Imagine 20 players on each side – mainly forwards – taking part in a rugby match on a Monday afternoon.

That’s exactly what happened on this day, 27 March, in 1871, at Raeburn Place in Edinburgh when Scotland took on England, marking the start of a rivalry that has stood the test of time.

The seeds of rugby’s first-ever international were sewn the previous December when a sporting publication entitled Bell’s Weekly carried a challenge from five Scottish clubs to any team “selected from the whole of England” to participate in a game played under rugby rules.

Blackheath FC accepted the challenge but when England took to the field on that historic day in March, nine different clubs including Richmond and other less-known entities such as Gypsies FC were represented in the opposition ranks.

Among their ranks was a 17-stone colossus by the name of John Henry Clayton, out of the Liverpool club, a veritable giant in the Victorian era. 

Host club Edinburgh Academicals had a six-strong contingent in the ‘squad’ of 20, with five other clubs also featured plus players from Edinburgh University.

England are reported to have travelled to the Scottish capital by train, third-class, with all expenses met by the players themselves.

Goals not tries

Scoring by points was not introduced to rugby football until the late 1880s and at the time of this inaugural international match the only way a match could be won was by a majority of goals: drop goals or converted tries. Tries alone were of no value, they simply enabled teams to ‘try’ for a goal.

Watched by 4,000 curious spectators, the game involved two 50-minute halves and was won by Scotland by one goal to nil.

The honour of scoring the first try in international rugby fell to Angus Buchanan who was driven over the English line from a scrummage, with William Cross adding the all-important conversion.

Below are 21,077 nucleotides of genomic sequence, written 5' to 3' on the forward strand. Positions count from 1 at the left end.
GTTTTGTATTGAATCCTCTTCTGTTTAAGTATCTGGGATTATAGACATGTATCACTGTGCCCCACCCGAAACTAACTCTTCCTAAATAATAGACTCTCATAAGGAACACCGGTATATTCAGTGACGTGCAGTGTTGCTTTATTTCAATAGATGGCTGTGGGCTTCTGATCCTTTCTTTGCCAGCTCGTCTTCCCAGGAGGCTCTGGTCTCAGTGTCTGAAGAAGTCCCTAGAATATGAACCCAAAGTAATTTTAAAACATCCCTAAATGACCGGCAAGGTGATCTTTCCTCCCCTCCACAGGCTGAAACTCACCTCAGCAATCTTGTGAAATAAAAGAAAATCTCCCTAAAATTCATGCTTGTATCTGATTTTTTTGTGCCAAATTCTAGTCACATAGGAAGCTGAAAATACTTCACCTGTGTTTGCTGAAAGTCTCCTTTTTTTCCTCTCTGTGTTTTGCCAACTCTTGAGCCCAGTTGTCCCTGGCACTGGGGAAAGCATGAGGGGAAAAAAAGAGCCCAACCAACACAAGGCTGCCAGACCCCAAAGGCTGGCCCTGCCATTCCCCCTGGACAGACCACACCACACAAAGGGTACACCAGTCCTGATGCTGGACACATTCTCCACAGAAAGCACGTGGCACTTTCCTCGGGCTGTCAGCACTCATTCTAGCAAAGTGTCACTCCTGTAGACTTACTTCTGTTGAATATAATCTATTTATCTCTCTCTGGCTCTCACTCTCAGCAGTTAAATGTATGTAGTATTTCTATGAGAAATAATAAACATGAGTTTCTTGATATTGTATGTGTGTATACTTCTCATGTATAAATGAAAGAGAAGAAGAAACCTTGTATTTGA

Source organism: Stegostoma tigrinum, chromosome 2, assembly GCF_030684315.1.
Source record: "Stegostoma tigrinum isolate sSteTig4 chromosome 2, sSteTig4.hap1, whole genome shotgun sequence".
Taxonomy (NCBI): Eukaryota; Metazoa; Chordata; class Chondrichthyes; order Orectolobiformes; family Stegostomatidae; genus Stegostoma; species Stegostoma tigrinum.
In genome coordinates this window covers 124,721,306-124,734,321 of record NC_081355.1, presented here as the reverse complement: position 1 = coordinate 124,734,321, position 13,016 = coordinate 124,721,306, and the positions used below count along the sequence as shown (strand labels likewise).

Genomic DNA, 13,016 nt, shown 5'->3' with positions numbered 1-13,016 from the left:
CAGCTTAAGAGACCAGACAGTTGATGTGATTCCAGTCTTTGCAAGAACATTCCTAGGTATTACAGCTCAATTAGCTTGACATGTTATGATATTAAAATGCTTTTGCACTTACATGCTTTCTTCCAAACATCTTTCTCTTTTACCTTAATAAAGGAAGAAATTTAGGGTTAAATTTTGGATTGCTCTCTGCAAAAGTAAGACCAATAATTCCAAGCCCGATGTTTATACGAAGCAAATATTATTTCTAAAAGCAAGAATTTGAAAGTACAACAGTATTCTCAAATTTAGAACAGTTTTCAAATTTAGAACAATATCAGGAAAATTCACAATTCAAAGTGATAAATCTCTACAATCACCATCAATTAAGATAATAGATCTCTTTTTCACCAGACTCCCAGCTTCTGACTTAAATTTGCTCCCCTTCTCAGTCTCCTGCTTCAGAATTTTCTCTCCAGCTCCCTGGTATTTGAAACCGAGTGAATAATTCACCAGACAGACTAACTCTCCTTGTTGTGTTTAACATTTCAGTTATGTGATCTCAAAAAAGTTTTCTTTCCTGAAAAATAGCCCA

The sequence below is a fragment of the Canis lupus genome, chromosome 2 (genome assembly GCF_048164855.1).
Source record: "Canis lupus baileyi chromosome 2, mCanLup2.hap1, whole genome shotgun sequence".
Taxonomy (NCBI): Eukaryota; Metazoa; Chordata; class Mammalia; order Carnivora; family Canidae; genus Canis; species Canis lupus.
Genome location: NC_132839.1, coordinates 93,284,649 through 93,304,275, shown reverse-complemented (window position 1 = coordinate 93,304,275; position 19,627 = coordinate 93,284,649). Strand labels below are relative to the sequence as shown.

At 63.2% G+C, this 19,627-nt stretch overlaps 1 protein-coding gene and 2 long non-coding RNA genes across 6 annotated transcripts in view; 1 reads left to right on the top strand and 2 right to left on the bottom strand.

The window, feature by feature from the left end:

Marred by controversy

England disputed the score, by all accounts at great lengths, and incurred the wrath of the match official, or the umpire as they were then known, Dr Hely Hutchinson Almond (pictured), who was also the headmaster of Scotland’s oldest boarding school Loretto.

His thoughts on the matter were later set in print. ‘Let me make a confession,’ he wrote. ‘I do not know if the decision which gave Scotland the try from which the winning goal was kicked was correct in fact. When an umpire is in doubt, I think he is justified in deciding against the side which makes the most noise. They are probably in the wrong.’

Cross scored a second try for Scotland and Clapham Rovers’ Reg Birkett followed suit for England but in the absence of any successful conversions, Scotland held on to their controversial lead.

Scotland and England have met 137 times since then with England enjoying the superior head-to-head record with 76 wins to Scotland’s 43 and 19 draws.

Raeburn Place continued to be Scotland national team’s home venue for the first 25 years of international rugby and, in 1994, it hosted the women's Rugby World Cup final between England and defending champions USA.

Image supplied by World Rugby Museum, Twickenham